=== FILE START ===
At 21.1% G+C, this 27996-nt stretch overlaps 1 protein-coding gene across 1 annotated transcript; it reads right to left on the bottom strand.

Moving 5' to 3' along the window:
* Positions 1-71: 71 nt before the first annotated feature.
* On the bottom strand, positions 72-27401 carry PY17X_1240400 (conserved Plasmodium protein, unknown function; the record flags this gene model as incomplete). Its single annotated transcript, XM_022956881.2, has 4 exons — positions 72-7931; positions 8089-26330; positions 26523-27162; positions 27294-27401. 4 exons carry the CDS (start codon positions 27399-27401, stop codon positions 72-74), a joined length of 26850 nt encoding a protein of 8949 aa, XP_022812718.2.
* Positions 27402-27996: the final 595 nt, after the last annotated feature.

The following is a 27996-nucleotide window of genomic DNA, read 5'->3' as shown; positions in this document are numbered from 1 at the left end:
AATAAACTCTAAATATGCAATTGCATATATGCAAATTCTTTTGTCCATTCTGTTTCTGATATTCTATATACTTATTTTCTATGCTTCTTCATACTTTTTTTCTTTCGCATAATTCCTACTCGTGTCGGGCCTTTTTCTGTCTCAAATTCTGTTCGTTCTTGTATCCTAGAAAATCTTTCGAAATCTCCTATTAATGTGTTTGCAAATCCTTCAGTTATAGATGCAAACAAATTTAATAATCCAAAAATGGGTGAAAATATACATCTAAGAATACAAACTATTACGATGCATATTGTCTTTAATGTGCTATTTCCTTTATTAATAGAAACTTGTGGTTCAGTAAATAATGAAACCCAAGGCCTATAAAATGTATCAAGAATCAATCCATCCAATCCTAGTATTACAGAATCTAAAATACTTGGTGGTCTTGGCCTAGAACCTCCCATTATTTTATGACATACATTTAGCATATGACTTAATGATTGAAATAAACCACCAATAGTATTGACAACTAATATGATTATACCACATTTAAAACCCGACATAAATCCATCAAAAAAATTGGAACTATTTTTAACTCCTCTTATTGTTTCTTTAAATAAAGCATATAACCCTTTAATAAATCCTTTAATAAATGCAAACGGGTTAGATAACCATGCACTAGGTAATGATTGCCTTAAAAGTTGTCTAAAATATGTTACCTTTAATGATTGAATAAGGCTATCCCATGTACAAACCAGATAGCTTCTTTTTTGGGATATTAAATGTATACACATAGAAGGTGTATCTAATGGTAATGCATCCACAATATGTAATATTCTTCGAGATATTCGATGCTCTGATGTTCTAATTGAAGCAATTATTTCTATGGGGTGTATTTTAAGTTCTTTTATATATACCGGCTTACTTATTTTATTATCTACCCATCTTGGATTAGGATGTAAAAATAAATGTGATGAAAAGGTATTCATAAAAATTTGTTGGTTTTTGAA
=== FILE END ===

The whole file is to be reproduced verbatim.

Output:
At 21.1% G+C, this 27996-nt stretch overlaps 1 protein-coding gene across 1 annotated transcript; it reads right to left on the bottom strand.

Moving 5' to 3' along the window:
* Positions 1-71: 71 nt before the first annotated feature.
* On the bottom strand, positions 72-27401 carry PY17X_1240400 (conserved Plasmodium protein, unknown function; the record flags this gene model as incomplete). Its single annotated transcript, XM_022956881.2, has 4 exons — positions 72-7931; positions 8089-26330; positions 26523-27162; positions 27294-27401. 4 exons carry the CDS (start codon positions 27399-27401, stop codon positions 72-74), a joined length of 26850 nt encoding a protein of 8949 aa, XP_022812718.2.
* Positions 27402-27996: the final 595 nt, after the last annotated feature.

The following is a 27996-nucleotide window of genomic DNA, read 5'->3' as shown; positions in this document are numbered from 1 at the left end:
AATAAACTCTAAATATGCAATTGCATATATGCAAATTCTTTTGTCCATTCTGTTTCTGATATTCTATATACTTATTTTCTATGCTTCTTCATACTTTTTTTCTTTCGCATAATTCCTACTCGTGTCGGGCCTTTTTCTGTCTCAAATTCTGTTCGTTCTTGTATCCTAGAAAATCTTTCGAAATCTCCTATTAATGTGTTTGCAAATCCTTCAGTTATAGATGCAAACAAATTTAATAATCCAAAAATGGGTGAAAATATACATCTAAGAATACAAACTATTACGATGCATATTGTCTTTAATGTGCTATTTCCTTTATTAATAGAAACTTGTGGTTCAGTAAATAATGAAACCCAAGGCCTATAAAATGTATCAAGAATCAATCCATCCAATCCTAGTATTACAGAATCTAAAATACTTGGTGGTCTTGGCCTAGAACCTCCCATTATTTTATGACATACATTTAGCATATGACTTAATGATTGAAATAAACCACCAATAGTATTGACAACTAATATGATTATACCACATTTAAAACCCGACATAAATCCATCAAAAAAATTGGAACTATTTTTAACTCCTCTTATTGTTTCTTTAAATAAAGCATATAACCCTTTAATAAATCCTTTAATAAATGCAAACGGGTTAGATAACCATGCACTAGGTAATGATTGCCTTAAAAGTTGTCTAAAATATGTTACCTTTAATGATTGAATAAGGCTATCCCATGTACAAACCAGATAGCTTCTTTTTTGGGATATTAAATGTATACACATAGAAGGTGTATCTAATGGTAATGCATCCACAATATGTAATATTCTTCGAGATATTCGATGCTCTGATGTTCTAATTGAAGCAATTATTTCTATGGGGTGTATTTTAAGTTCTTTTATATATACCGGCTTACTTATTTTATTATCTACCCATCTTGGATTAGGATGTAAAAATAAATGTGATGAAAAGGTATTCATAAAAATTTGTTGGTTTTTGAA